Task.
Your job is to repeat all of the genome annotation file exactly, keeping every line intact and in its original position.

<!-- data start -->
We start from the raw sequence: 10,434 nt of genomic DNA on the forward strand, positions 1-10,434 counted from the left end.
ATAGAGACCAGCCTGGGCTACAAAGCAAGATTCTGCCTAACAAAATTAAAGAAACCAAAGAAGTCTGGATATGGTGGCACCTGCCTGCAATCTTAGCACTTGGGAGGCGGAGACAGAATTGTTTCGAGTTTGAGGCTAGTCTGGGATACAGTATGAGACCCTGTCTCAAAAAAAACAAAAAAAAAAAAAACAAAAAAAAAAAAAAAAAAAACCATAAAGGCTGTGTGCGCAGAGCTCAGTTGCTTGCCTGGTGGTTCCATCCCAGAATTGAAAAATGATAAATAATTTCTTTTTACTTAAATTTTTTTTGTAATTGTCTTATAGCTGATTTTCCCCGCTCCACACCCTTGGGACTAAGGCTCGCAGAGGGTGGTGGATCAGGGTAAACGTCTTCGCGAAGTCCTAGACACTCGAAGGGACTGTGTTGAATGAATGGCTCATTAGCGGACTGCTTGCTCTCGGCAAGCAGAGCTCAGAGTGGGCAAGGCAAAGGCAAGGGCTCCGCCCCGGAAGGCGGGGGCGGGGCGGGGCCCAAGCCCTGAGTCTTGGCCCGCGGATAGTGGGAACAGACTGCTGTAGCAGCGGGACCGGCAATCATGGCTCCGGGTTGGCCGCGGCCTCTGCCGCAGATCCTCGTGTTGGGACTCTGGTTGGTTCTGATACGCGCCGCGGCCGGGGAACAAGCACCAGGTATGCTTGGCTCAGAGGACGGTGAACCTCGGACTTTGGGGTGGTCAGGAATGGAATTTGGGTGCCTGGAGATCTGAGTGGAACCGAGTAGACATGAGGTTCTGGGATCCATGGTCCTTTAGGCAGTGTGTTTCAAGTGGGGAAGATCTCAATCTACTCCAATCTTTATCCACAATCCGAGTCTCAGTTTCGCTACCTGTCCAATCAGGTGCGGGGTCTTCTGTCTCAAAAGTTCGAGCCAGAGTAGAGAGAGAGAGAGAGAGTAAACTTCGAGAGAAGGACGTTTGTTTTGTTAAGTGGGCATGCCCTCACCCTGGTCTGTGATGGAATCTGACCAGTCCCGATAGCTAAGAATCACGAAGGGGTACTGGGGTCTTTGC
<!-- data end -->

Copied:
We start from the raw sequence: 10,434 nt of genomic DNA on the forward strand, positions 1-10,434 counted from the left end.
ATAGAGACCAGCCTGGGCTACAAAGCAAGATTCTGCCTAACAAAATTAAAGAAACCAAAGAAGTCTGGATATGGTGGCACCTGCCTGCAATCTTAGCACTTGGGAGGCGGAGACAGAATTGTTTCGAGTTTGAGGCTAGTCTGGGATACAGTATGAGACCCTGTCTCAAAAAAAACAAAAAAAAAAAAAACAAAAAAAAAAAAAAAAAAAACCATAAAGGCTGTGTGCGCAGAGCTCAGTTGCTTGCCTGGTGGTTCCATCCCAGAATTGAAAAATGATAAATAATTTCTTTTTACTTAAATTTTTTTTGTAATTGTCTTATAGCTGATTTTCCCCGCTCCACACCCTTGGGACTAAGGCTCGCAGAGGGTGGTGGATCAGGGTAAACGTCTTCGCGAAGTCCTAGACACTCGAAGGGACTGTGTTGAATGAATGGCTCATTAGCGGACTGCTTGCTCTCGGCAAGCAGAGCTCAGAGTGGGCAAGGCAAAGGCAAGGGCTCCGCCCCGGAAGGCGGGGGCGGGGCGGGGCCCAAGCCCTGAGTCTTGGCCCGCGGATAGTGGGAACAGACTGCTGTAGCAGCGGGACCGGCAATCATGGCTCCGGGTTGGCCGCGGCCTCTGCCGCAGATCCTCGTGTTGGGACTCTGGTTGGTTCTGATACGCGCCGCGGCCGGGGAACAAGCACCAGGTATGCTTGGCTCAGAGGACGGTGAACCTCGGACTTTGGGGTGGTCAGGAATGGAATTTGGGTGCCTGGAGATCTGAGTGGAACCGAGTAGACATGAGGTTCTGGGATCCATGGTCCTTTAGGCAGTGTGTTTCAAGTGGGGAAGATCTCAATCTACTCCAATCTTTATCCACAATCCGAGTCTCAGTTTCGCTACCTGTCCAATCAGGTGCGGGGTCTTCTGTCTCAAAAGTTCGAGCCAGAGTAGAGAGAGAGAGAGAGAGTAAACTTCGAGAGAAGGACGTTTGTTTTGTTAAGTGGGCATGCCCTCACCCTGGTCTGTGATGGAATCTGACCAGTCCCGATAGCTAAGAATCACGAAGGGGTACTGGGGTCTTTGC